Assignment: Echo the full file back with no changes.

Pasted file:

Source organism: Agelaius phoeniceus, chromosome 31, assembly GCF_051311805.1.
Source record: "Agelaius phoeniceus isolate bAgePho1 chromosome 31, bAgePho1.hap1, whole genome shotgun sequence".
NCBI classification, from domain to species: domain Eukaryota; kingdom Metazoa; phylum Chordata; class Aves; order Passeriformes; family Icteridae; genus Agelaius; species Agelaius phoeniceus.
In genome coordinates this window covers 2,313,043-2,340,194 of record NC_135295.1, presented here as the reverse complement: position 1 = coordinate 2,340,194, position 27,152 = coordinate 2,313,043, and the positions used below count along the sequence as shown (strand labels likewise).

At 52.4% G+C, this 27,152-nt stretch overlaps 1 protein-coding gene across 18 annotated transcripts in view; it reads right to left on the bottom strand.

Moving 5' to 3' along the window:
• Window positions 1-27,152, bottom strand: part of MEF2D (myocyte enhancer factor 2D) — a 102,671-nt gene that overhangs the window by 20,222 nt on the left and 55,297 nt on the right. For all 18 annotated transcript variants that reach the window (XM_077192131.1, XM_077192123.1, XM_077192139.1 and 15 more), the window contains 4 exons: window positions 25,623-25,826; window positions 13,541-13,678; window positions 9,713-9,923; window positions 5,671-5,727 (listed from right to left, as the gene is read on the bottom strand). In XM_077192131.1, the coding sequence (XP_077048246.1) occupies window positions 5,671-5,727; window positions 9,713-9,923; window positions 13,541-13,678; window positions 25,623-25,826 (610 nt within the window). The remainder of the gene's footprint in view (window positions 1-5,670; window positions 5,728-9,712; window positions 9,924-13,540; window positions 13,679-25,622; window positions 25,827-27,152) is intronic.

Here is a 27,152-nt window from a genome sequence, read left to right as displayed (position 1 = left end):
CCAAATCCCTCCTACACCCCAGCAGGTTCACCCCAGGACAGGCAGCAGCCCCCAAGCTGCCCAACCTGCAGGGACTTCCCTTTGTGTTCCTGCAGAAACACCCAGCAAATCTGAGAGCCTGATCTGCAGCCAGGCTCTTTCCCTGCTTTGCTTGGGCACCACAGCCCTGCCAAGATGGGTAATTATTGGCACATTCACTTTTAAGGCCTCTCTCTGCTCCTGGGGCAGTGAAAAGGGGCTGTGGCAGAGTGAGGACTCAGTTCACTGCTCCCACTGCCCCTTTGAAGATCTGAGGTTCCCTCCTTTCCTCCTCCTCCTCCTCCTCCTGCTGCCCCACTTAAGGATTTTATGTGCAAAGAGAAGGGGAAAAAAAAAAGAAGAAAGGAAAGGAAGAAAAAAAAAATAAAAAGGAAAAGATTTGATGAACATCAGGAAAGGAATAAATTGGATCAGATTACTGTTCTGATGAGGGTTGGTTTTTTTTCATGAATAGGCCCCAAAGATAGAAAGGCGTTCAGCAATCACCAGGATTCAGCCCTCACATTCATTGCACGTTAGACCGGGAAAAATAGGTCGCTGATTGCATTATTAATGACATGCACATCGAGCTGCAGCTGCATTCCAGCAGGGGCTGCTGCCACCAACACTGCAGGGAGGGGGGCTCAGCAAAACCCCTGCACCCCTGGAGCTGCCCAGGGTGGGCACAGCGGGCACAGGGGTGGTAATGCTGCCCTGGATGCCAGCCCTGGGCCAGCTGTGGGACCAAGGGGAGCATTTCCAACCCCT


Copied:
Source organism: Agelaius phoeniceus, chromosome 31, assembly GCF_051311805.1.
Source record: "Agelaius phoeniceus isolate bAgePho1 chromosome 31, bAgePho1.hap1, whole genome shotgun sequence".
NCBI classification, from domain to species: domain Eukaryota; kingdom Metazoa; phylum Chordata; class Aves; order Passeriformes; family Icteridae; genus Agelaius; species Agelaius phoeniceus.
In genome coordinates this window covers 2,313,043-2,340,194 of record NC_135295.1, presented here as the reverse complement: position 1 = coordinate 2,340,194, position 27,152 = coordinate 2,313,043, and the positions used below count along the sequence as shown (strand labels likewise).

At 52.4% G+C, this 27,152-nt stretch overlaps 1 protein-coding gene across 18 annotated transcripts in view; it reads right to left on the bottom strand.

Moving 5' to 3' along the window:
• Window positions 1-27,152, bottom strand: part of MEF2D (myocyte enhancer factor 2D) — a 102,671-nt gene that overhangs the window by 20,222 nt on the left and 55,297 nt on the right. For all 18 annotated transcript variants that reach the window (XM_077192131.1, XM_077192123.1, XM_077192139.1 and 15 more), the window contains 4 exons: window positions 25,623-25,826; window positions 13,541-13,678; window positions 9,713-9,923; window positions 5,671-5,727 (listed from right to left, as the gene is read on the bottom strand). In XM_077192131.1, the coding sequence (XP_077048246.1) occupies window positions 5,671-5,727; window positions 9,713-9,923; window positions 13,541-13,678; window positions 25,623-25,826 (610 nt within the window). The remainder of the gene's footprint in view (window positions 1-5,670; window positions 5,728-9,712; window positions 9,924-13,540; window positions 13,679-25,622; window positions 25,827-27,152) is intronic.

Here is a 27,152-nt window from a genome sequence, read left to right as displayed (position 1 = left end):
CCAAATCCCTCCTACACCCCAGCAGGTTCACCCCAGGACAGGCAGCAGCCCCCAAGCTGCCCAACCTGCAGGGACTTCCCTTTGTGTTCCTGCAGAAACACCCAGCAAATCTGAGAGCCTGATCTGCAGCCAGGCTCTTTCCCTGCTTTGCTTGGGCACCACAGCCCTGCCAAGATGGGTAATTATTGGCACATTCACTTTTAAGGCCTCTCTCTGCTCCTGGGGCAGTGAAAAGGGGCTGTGGCAGAGTGAGGACTCAGTTCACTGCTCCCACTGCCCCTTTGAAGATCTGAGGTTCCCTCCTTTCCTCCTCCTCCTCCTCCTCCTGCTGCCCCACTTAAGGATTTTATGTGCAAAGAGAAGGGGAAAAAAAAAAGAAGAAAGGAAAGGAAGAAAAAAAAAATAAAAAGGAAAAGATTTGATGAACATCAGGAAAGGAATAAATTGGATCAGATTACTGTTCTGATGAGGGTTGGTTTTTTTTCATGAATAGGCCCCAAAGATAGAAAGGCGTTCAGCAATCACCAGGATTCAGCCCTCACATTCATTGCACGTTAGACCGGGAAAAATAGGTCGCTGATTGCATTATTAATGACATGCACATCGAGCTGCAGCTGCATTCCAGCAGGGGCTGCTGCCACCAACACTGCAGGGAGGGGGGCTCAGCAAAACCCCTGCACCCCTGGAGCTGCCCAGGGTGGGCACAGCGGGCACAGGGGTGGTAATGCTGCCCTGGATGCCAGCCCTGGGCCAGCTGTGGGACCAAGGGGAGCATTTCCAACCCCT